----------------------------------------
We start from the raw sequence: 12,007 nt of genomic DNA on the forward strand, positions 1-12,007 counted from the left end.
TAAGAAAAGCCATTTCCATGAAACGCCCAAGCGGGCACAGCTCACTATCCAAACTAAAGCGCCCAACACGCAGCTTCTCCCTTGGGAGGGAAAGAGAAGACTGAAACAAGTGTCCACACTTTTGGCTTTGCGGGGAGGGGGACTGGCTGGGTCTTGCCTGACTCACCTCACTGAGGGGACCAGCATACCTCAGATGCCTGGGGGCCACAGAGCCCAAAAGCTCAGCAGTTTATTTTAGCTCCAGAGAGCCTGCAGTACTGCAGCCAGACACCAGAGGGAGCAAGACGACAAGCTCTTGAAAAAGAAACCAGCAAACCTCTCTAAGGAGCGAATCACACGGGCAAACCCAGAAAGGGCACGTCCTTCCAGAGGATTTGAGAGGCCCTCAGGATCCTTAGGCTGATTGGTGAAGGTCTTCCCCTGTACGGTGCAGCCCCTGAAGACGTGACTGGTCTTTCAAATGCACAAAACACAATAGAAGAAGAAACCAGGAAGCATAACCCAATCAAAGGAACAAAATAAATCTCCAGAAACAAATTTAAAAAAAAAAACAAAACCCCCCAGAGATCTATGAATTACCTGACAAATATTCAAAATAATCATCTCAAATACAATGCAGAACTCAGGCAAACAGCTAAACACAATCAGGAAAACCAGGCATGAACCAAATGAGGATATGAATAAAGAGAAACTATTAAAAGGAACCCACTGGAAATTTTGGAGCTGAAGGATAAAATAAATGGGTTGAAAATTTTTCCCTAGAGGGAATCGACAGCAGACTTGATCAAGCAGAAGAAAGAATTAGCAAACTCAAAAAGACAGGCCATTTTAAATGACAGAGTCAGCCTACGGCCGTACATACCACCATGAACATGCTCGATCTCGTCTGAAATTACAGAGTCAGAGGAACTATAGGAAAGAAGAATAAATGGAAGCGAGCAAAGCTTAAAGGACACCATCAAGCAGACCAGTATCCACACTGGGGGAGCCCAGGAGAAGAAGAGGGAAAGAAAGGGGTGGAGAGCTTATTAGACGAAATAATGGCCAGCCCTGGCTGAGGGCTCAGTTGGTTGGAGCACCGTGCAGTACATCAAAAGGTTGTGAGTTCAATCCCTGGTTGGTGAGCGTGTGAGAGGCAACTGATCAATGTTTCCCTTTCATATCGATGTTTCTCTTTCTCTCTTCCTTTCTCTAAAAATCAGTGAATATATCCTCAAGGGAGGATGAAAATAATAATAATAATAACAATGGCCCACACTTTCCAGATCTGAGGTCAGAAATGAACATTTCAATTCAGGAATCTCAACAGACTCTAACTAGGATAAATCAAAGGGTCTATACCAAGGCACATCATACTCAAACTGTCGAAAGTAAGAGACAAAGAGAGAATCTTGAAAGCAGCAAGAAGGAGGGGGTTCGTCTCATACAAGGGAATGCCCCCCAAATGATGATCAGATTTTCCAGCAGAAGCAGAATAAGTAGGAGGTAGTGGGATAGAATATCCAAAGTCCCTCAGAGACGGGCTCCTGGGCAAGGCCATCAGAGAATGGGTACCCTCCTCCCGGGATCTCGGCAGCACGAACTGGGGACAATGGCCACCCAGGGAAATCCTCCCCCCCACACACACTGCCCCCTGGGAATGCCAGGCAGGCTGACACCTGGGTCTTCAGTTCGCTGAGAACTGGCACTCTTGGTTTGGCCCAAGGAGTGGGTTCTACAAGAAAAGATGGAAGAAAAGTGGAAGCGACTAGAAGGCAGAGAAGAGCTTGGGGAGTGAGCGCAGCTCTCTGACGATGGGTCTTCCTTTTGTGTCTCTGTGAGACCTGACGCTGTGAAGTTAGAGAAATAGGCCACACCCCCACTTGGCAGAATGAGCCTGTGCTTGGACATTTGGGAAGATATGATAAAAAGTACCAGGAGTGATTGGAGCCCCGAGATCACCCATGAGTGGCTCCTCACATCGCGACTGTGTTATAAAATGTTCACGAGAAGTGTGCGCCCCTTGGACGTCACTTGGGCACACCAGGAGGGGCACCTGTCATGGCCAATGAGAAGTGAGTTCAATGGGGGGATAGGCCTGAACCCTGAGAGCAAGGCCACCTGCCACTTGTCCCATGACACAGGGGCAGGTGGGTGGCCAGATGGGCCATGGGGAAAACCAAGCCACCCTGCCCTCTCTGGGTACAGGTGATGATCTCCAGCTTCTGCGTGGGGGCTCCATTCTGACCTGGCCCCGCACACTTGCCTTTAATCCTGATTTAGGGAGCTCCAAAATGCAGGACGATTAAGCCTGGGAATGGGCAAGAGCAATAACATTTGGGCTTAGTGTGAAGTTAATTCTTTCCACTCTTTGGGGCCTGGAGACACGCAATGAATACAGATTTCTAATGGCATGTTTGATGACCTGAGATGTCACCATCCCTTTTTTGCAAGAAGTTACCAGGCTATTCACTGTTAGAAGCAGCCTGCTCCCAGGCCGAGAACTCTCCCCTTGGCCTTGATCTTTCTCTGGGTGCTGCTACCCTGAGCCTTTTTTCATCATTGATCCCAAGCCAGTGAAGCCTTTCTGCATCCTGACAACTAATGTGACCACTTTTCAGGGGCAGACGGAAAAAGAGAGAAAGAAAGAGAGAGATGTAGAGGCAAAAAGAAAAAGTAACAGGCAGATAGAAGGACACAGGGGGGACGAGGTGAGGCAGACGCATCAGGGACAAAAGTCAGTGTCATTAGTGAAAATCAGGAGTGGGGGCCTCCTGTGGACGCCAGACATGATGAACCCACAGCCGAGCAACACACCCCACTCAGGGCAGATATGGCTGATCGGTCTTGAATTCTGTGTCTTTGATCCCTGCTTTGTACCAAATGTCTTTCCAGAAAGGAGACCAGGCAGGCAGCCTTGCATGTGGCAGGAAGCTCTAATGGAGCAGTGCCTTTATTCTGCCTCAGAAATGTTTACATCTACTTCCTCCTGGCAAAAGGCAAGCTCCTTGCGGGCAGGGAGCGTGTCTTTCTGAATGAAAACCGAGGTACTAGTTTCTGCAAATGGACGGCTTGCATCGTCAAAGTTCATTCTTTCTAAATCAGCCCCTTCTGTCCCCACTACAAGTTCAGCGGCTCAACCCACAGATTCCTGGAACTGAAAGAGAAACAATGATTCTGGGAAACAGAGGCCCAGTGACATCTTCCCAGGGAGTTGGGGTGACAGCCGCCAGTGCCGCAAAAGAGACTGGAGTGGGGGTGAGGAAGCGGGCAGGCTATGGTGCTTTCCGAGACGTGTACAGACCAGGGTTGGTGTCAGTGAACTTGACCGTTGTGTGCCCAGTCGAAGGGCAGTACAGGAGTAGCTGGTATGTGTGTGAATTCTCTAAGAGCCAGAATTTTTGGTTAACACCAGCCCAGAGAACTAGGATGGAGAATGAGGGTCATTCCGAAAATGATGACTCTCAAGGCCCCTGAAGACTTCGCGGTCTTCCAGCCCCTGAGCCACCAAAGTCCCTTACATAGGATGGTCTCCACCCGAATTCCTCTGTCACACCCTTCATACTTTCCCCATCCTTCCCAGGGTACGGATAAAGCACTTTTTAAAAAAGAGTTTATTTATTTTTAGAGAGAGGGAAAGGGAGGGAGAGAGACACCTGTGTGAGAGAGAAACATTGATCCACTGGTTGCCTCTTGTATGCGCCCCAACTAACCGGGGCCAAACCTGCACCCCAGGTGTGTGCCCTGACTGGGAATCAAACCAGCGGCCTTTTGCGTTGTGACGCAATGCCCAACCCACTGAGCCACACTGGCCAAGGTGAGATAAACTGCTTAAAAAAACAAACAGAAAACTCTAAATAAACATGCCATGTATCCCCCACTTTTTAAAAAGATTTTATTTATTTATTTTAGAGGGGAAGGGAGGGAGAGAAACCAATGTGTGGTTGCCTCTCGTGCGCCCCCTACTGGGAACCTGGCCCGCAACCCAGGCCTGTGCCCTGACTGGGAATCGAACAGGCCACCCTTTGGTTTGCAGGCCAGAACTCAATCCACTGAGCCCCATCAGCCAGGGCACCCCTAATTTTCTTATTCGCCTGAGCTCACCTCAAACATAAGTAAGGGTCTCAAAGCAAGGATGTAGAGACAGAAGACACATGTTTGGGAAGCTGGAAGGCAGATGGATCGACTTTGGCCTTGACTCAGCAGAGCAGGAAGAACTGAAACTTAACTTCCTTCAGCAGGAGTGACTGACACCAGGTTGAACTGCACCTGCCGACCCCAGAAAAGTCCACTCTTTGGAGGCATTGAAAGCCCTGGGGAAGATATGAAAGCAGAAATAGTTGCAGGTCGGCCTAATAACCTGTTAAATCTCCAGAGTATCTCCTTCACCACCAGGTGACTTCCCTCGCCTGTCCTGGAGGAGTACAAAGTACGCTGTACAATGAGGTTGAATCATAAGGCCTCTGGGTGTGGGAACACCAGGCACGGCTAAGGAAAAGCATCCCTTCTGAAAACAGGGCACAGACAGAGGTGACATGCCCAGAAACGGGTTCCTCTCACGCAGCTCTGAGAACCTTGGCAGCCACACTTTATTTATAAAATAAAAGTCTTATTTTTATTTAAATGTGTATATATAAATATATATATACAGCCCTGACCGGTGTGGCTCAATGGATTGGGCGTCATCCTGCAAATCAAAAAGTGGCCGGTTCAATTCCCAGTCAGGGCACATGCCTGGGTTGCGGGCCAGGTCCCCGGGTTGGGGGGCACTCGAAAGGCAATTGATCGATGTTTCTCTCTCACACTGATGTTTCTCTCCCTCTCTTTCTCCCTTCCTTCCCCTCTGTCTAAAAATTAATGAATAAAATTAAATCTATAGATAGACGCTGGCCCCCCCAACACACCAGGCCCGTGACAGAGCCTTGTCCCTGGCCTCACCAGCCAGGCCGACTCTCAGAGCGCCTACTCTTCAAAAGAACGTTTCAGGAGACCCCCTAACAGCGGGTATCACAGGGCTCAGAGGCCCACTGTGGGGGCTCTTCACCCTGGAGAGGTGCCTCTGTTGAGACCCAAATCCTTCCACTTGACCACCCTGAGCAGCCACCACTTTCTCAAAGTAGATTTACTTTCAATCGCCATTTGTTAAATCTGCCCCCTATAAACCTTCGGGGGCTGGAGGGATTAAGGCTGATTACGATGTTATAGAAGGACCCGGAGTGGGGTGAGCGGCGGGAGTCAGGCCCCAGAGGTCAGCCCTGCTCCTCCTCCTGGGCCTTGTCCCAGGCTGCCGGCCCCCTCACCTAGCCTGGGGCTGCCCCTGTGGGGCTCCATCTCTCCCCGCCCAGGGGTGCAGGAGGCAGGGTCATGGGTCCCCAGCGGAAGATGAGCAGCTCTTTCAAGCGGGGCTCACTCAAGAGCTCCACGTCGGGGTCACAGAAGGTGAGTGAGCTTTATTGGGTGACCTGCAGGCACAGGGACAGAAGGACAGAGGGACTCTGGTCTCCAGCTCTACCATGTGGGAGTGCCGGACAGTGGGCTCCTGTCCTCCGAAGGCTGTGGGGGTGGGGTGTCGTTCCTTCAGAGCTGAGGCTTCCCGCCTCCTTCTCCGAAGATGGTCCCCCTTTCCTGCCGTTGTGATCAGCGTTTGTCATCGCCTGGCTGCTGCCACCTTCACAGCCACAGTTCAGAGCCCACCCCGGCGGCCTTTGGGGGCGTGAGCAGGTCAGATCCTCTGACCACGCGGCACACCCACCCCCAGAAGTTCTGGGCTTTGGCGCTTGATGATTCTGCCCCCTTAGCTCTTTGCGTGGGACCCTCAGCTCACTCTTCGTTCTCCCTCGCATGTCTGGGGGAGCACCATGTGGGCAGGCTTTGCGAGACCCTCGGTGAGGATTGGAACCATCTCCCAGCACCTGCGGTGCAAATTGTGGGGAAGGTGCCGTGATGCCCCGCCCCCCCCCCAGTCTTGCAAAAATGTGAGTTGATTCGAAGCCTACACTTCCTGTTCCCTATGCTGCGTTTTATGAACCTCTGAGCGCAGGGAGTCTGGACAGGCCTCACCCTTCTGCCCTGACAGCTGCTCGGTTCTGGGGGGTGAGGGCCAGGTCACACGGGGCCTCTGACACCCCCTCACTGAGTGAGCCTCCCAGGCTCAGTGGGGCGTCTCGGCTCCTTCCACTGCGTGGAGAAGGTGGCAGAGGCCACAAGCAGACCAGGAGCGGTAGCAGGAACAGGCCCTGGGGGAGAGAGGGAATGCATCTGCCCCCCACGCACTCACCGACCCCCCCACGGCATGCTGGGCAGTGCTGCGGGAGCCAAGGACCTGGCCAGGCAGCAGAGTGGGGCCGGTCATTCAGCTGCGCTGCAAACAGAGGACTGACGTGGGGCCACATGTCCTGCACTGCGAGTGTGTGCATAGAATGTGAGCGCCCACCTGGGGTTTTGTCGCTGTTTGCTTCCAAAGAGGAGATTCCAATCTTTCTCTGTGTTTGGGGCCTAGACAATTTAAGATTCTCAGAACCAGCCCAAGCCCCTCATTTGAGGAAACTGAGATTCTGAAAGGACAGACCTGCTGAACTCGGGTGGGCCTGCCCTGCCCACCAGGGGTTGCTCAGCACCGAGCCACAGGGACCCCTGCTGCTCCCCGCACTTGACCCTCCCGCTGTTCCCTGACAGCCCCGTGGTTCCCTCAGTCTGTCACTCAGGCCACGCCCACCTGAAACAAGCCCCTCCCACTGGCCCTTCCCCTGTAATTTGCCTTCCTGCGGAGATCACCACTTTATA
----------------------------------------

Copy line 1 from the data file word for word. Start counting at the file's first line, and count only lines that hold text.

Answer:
We start from the raw sequence: 12,007 nt of genomic DNA on the forward strand, positions 1-12,007 counted from the left end.